Kevin Deas: “Yes, music doesn’t belong to any one group. I’ve been fortunate that most of the music I do comes from the European tradition. So I’d hate to think that my color would disqualify my from that repertoire.”

Conrad asked: What about make-up?

George Shirley: “Theater is theater. When you go to the theater, you know you’re not in Paris. It’s called the suspension of disbelief. That’s what the costume person is about, the wig mistress, the make-up. You use it. Opera is first of all about the voice: to make you believe through the singing. If the singer can do that, and move you, that voice has a right to move you on stage.”

Kevin Deas: “I feel a lot is being lost in the modern operatic world because the priority is looks. Think of all the amazing sounds that would have been lost if you had to look pretty.”

George Shirley: “I would rather sing La traviata with Montserrat Caballe [as he did] than with someone who looks like they’re dying of tuberculosis, and sounds like it. I sang a lot of Salomes with Birgit Nilsson. She didn’t look like Salome, but she could sure make it sound like Salome. Let me share with you an incident  . . . “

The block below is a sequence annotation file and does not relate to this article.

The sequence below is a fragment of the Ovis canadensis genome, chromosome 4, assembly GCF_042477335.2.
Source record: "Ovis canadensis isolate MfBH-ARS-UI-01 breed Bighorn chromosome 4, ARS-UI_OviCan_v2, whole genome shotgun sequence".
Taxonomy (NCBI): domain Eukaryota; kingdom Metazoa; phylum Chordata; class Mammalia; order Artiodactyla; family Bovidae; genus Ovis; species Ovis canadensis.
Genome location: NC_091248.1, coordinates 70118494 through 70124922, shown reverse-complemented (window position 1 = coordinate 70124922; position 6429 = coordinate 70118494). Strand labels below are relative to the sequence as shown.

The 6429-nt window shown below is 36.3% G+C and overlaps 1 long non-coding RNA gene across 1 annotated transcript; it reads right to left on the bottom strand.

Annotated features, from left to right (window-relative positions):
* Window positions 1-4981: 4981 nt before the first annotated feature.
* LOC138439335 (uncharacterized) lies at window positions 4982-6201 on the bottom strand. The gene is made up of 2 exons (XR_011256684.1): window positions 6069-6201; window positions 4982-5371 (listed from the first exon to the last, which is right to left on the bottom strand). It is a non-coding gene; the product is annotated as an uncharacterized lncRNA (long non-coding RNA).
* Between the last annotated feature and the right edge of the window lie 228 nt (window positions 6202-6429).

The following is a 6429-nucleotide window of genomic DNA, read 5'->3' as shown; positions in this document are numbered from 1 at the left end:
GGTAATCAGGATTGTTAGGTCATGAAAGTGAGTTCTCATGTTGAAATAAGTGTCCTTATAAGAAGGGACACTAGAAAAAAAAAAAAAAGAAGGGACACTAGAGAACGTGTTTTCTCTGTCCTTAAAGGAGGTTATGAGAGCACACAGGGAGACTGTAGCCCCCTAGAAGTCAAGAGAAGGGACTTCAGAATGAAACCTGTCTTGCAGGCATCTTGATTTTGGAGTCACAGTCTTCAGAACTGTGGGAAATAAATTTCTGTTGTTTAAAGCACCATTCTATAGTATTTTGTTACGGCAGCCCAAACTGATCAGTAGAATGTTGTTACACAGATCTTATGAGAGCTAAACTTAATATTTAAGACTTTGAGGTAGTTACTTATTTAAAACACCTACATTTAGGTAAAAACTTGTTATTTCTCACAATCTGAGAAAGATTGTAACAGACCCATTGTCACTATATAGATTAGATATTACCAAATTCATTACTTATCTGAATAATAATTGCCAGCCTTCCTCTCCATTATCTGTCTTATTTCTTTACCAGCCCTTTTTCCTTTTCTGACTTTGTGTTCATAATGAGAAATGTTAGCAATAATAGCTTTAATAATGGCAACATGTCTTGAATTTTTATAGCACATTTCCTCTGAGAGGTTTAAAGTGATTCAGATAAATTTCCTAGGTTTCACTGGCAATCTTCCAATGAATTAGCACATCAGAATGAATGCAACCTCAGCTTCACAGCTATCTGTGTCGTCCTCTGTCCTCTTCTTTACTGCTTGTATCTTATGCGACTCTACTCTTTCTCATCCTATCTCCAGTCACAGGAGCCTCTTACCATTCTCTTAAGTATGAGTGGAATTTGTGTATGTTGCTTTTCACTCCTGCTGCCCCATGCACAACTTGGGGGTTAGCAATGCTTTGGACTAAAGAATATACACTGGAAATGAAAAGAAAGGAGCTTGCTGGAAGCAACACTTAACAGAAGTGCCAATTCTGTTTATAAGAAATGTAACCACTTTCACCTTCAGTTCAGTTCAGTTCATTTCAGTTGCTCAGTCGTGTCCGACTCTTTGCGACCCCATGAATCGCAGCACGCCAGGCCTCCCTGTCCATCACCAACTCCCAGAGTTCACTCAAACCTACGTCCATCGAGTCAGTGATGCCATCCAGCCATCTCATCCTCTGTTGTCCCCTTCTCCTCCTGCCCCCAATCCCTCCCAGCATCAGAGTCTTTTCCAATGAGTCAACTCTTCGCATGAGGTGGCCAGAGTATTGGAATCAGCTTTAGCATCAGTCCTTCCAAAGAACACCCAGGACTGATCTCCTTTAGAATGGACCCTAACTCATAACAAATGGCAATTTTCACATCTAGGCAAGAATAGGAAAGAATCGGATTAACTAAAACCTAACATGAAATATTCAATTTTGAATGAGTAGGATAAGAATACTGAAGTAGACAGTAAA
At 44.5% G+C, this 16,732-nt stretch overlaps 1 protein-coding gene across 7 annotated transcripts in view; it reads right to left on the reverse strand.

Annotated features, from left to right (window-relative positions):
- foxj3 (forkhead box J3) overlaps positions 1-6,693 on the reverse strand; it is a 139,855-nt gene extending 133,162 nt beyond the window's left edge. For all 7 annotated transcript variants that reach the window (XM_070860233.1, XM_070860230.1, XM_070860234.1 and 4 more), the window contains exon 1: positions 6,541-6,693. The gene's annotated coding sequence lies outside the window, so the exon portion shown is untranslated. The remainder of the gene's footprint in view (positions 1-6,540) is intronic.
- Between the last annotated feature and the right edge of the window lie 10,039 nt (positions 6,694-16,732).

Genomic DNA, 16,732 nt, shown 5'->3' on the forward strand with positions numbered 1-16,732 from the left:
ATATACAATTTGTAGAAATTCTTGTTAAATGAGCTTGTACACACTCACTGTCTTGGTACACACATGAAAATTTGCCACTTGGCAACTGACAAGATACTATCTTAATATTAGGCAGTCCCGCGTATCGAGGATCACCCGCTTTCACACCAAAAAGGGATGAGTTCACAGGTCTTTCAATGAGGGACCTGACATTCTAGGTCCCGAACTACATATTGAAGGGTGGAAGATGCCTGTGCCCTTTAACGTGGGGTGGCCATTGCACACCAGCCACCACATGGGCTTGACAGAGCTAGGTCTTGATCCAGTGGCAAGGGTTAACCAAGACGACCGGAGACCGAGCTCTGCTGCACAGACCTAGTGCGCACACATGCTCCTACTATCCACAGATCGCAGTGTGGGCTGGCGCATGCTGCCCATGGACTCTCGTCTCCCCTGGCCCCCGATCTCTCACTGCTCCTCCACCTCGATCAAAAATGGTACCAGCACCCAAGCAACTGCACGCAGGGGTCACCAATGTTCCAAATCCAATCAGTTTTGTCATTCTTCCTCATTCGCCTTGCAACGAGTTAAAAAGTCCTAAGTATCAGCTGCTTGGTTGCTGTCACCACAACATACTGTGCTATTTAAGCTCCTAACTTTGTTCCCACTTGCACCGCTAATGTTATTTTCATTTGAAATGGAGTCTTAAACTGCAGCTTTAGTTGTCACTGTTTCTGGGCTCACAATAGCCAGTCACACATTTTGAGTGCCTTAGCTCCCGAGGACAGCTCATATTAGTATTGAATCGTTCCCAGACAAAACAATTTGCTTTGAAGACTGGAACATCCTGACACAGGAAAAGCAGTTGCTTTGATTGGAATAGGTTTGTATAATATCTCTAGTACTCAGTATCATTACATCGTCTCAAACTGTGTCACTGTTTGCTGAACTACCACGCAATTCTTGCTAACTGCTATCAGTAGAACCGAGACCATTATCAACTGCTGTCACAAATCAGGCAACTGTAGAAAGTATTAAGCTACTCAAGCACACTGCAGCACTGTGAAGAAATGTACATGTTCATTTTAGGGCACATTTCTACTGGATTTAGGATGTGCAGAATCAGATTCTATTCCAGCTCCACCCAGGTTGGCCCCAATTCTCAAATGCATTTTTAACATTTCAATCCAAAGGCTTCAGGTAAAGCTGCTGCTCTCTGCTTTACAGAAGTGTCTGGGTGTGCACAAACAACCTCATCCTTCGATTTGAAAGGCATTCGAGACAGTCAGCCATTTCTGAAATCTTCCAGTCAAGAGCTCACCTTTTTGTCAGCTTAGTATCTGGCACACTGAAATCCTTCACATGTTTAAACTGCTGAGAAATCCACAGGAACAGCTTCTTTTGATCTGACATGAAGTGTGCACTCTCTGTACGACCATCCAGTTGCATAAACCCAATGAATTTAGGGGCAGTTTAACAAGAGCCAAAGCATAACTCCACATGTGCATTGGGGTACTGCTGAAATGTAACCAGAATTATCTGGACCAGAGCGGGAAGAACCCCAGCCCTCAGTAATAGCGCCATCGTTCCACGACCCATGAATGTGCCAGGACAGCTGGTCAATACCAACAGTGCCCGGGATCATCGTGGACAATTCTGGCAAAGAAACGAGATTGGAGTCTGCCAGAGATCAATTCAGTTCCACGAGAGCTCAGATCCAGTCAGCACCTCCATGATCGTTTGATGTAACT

If you’d like to know about the incident in question, involving a prominent New York music critic who objected that George Shirley didn’t “look the part of a French nobleman” in Massenet’s Manon, click on the video at 16:12.

About an hour into our chat, the singer/teacher Susan Gregory commented: “I loved hearing Tibbett sing Porgy. But I would not buy a ticket to see him on the stage — because of the times we live in. My fellow artists, who are black, barely can find work.”

George Shirley: “When asked in the past how do I feel about Porgy and Bess being reserved for blacks, I’ve said: fine – as long as black artists are [equally] considered for roles that are normally considered ‘white.’ Until that happens, I would say that restriction should stay in place.”